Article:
How to Run a Kick-Ass Online Class or Workshop (Better Online Events, Part 2)
In this second lesson of our Better Online Events mini course, we'll cover everything you need to run online classes & workshops successfully.
Make sure you watch lesson 1 first, since we'll be building up on what we covered there.
The basics of our online class hosting setup consist of:
- A reliable laptop or computer you can use to run the class.
- Webcam, audio, lighting and so on set up as described in lesson 1.
- A presentation tool such as Google Slides, PowerPoint, Keynote or Prezi.
- Depending on your needs, also a whiteboarding app and something for taking and referencing notes.
How to Pre-Record a Lesson
As discussed in the previous video, when teaching online, we should consider whether a lesson or lecture really needs to be held live or whether we are better off pre-recording it and letting studends watch it asynchronously.
To record a lesson, you ideally use a tool that can record both your webcam and your screen at the same time.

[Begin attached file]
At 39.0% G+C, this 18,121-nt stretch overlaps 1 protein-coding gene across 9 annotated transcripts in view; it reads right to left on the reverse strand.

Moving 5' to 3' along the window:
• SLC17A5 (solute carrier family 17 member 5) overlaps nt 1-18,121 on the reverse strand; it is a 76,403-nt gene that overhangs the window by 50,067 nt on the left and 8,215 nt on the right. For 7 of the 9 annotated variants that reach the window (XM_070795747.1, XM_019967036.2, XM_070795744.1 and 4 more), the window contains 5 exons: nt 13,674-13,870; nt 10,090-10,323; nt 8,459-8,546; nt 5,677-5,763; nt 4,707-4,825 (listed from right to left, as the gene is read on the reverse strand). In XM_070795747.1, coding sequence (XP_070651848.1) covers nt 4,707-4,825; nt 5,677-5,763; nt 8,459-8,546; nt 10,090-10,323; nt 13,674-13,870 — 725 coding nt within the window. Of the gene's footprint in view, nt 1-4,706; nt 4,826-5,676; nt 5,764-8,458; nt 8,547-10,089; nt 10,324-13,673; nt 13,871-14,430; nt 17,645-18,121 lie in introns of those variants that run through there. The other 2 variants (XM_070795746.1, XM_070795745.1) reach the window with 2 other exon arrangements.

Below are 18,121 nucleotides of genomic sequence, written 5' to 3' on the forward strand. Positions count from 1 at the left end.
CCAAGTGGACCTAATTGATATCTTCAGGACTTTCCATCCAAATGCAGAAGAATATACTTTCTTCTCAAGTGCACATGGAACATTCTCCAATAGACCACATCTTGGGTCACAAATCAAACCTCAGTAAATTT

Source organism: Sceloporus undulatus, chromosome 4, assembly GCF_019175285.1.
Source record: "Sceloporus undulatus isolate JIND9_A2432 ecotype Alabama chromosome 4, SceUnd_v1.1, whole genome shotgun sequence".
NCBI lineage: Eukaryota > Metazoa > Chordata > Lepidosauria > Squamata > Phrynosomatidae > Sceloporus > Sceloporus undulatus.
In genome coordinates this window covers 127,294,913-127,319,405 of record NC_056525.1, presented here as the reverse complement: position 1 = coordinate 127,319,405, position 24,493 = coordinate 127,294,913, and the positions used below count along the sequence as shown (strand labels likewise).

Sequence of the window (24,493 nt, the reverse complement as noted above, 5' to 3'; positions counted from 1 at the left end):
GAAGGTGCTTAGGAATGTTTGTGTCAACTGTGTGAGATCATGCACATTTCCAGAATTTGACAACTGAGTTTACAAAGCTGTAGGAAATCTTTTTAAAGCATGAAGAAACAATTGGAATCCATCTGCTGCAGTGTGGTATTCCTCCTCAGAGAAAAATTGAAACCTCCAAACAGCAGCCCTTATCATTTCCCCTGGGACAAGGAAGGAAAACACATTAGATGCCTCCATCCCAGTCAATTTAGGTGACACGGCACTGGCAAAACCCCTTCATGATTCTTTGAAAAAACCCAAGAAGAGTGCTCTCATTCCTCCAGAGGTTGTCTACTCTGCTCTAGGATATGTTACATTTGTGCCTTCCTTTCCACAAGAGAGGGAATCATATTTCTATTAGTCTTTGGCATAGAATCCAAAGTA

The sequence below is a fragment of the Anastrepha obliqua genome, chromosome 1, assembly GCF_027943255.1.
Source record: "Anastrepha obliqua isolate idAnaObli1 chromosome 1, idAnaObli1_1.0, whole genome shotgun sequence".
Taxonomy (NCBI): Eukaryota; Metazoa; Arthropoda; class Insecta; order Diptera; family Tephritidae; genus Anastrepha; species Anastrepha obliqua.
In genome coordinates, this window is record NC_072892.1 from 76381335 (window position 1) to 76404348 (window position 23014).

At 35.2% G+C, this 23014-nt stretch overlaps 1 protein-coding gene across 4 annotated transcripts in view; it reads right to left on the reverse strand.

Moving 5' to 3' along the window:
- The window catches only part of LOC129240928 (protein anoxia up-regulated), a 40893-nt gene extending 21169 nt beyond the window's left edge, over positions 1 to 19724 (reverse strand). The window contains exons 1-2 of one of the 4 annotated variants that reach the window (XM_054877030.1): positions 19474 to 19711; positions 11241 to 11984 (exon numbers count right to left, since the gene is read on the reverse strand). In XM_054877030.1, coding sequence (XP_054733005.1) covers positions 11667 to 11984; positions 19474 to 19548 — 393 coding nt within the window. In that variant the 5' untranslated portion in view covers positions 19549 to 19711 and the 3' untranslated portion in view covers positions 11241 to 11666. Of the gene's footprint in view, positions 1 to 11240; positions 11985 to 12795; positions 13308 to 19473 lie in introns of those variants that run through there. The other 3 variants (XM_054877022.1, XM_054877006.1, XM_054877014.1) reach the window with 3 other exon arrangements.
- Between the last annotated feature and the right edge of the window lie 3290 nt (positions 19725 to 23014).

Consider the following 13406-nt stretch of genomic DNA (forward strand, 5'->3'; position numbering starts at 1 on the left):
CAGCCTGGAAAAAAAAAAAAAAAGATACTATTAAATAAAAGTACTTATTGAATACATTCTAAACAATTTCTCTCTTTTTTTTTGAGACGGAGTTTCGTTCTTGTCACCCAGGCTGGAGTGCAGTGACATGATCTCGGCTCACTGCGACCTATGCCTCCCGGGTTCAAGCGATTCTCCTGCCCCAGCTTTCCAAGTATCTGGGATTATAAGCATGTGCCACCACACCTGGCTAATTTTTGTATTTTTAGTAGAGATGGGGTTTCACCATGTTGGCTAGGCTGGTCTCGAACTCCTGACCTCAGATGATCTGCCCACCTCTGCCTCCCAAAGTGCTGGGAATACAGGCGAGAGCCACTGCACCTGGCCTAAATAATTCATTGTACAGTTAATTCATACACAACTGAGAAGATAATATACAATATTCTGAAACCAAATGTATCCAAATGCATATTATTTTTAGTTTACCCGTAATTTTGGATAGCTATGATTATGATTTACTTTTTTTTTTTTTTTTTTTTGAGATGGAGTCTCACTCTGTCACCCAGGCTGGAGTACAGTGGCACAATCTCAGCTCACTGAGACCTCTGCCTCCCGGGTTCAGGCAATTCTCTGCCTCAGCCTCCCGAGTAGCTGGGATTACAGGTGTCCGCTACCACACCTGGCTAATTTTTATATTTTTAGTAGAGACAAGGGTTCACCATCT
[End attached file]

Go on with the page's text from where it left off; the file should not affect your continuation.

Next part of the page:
I recommend using the Filmora Scrn software for this. It's a desktop screen recording tool which also comes with a basic editor and it's available for only $20/year.
Once recorded, you can upload your video to YouTube or Vimeo and share it with your students. Also, if you want to charge money for your video content, one of the easiest ways to do so is to use the Vimeo On Demand feature in Vimeo Pro.
Host a Live Lesson
If you want to do your lesson live, the setup is basically the same, except that you'll use an online meeting tool instead of a screen recording tool.
If you want to upgrade your setup, the best thing you can invest in (after you've covered the audio/video basics) is a second screen. With a 2-screen setup you can dedicate one screen to managing your class and have the other screen dedicated to your presentation.
Another advanced use case we cover in the video is that of breakout sessions. If you want to run classes in which the students are split into smaller groups for a period and then rejoin the main meeting, there are a few tools that support this:
The links above point you to the relevant resources that show in detail how to do breakout sessions with each of the respective tools.
The Trouble With Zoom
You may have noticed that we've generally not given a lot of love to Zoom, despite it being one of the most popular meeting platforms out there. This is mainly because Zoom has been shown to have notoriously poor security, many times, over many years. In addition, they also don't seem to care about their user's privacy. Before you use Zoom, we suggest you consider these downsides.